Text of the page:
At that first Communion service Jesus took the unleavened bread, prayed over it, broke it, and gave it to those who were His own. And He told them to remember Him, to commemo-rate Him, to memorialize Him, to celebrate Him, whenever they ate it.
19b “This is My body which is given for you; do this in remembrance of Me.”
Then there’s the juice. The Bible speaks of wine as being the drink that was consumed during the Lord’s Supper. But the Greek word for wine is “ŏinŏs,” and it is used for both grape juice that has fermented (what we normally call wine), and grape juice that has not fer-mented (what we normally call grape juice). So there is no distinction in the original language.
Thus there has been, and still is, a sometimes emotional and even divisive debate among believers as to whether juice or wine should be used in Communion. Most, though certainly not all, conservative Christians choose non-alcoholic grape juice. That seems to be the more reasonable position for us to take. Why? Because, just as the fermentation process does not take place in unleavened bread – the bread that symbolizes the absence of sin in Jesus’ body – neither does the fermentation process take place in fresh grape juice – the liquid that sym-bolizes the absence of sin in Jesus’ blood. And so, we use grape juice, not wine.
Again, at that first Communion service Jesus took the cup, prayed over it, and shared it with His own.
1 Corinthians 11:25b
25b “This cup is the new covenant in My blood; do this, as often as you drink it, in remembrance of Me.”
A remembrance, a commemoration, a memorial, even a celebration – that’s what we’re here for this morning. But we need to prepare ourselves for it. And let’s be clear. All true Christians are called to come to the table.
• Don’t stay away if there is sin in your life. Now to be sure, you need to confess that sin. Such confession is a vital and necessary part of your preparation. We’ll deal with that in a little while, but if a Christian stays away from the table because there is sin in his or her life, no one would ever come to the table. We all have sin in our lives!
• Don’t stay away if you have doubts. There are times when every believer struggles with doubts. Thomas would have his doubts, wouldn’t he? But Jesus still invited him to come to the table, and when Thomas confessed his faith, Jesus blessed him.
28 Thomas answered and said to Him, “My Lord and my God!”
• Don’t stay away if you are struggling spiritually. Are you weighed down with trouble, worry, and strife? Are you fighting a battle that is sapping you of your strength and even your desire to go on? You are not alone. Do you remember what Jesus said about that?
28 “Come to Me, all who are weary and heavy-laden, and I will give you rest.
29 “Take My yoke upon you, and learn from Me, for I am gentle and humble in heart; and you shall find rest for your souls.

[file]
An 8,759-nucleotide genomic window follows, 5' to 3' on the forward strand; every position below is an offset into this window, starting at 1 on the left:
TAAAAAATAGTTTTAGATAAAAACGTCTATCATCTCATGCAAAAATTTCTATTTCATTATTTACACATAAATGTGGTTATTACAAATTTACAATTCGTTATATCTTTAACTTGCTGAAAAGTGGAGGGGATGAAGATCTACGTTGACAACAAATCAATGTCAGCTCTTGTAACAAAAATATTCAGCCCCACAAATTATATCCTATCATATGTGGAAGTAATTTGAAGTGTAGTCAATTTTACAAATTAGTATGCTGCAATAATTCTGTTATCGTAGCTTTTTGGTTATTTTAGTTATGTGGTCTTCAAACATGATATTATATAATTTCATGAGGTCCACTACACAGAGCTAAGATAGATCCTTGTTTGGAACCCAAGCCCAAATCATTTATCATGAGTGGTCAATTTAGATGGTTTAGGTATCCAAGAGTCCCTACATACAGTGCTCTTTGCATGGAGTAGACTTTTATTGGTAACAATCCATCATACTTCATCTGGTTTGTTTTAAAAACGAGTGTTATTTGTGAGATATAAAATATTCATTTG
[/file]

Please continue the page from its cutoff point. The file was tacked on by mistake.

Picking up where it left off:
30 “For My yoke is easy, and My load is light.”
So if you are a Christian this morning, this table is for you. Prepare yourself so you do not need to stay away. But if you are not a Christian, if you haven’t been born again to eternal life through faith in Christ, then do not come to this table. Why would you? Unbelievers have no part in His death. So unbelievers have no reason to celebrate it. Our prayer for you this morning is that you would humble yourself, repent – that is, change your mind about who Jesus Christ really is – and put your faith and trust in Him and Him alone.
But for the rest of us, those whom Jesus has saved and given new life, we are called to pre-pare ourselves. If we do not, or if we do so lightly or frivolously, we put ourselves in a very precarious position with the Lord. Worse still, we place ourselves in danger of dishonoring the Lord who saved us and gave us new life. This is what the Apostle Paul is referring to when he speaks of partaking of the Lord’s Supper “in an unworthy manner.”
*1 Corinthians 11:27-32
27 Therefore whoever eats the bread or drinks the cup of the Lord in an unwor-thy manner, shall be guilty of the body and the blood of the Lord.
28 But let a man examine himself, and so let him eat of the bread and drink of the cup.
29 For he who eats and drinks, eats and drinks judgment to himself, if he does not judge the body rightly.
30 For this reason many among you are weak and sick, and a number sleep.
31 But if we judged ourselves rightly, we should not be judged.
32 But when we are judged, we are disciplined by the Lord in order that we may not be condemned along with the world.
Look again at v. 27. If we take the elements in an unworthy manner we are guilty of sinning against the body and blood of the Lord Jesus. What exactly is an “unworthy manner?”
Let me answer that question with a question. Would you come to the table with unconfessed sin? I am not talking about something that you have truly forgotten and the Holy Spirit has not brought to your memory. I am talking about a sin or sins you are fully aware of, but refuse to acknowledge, admit, and confess. Would you consciously and deliberately come to the table with that kind of unconfessed sin? That would be unworthy. That would be sin-ning against the body and blood of the Lord.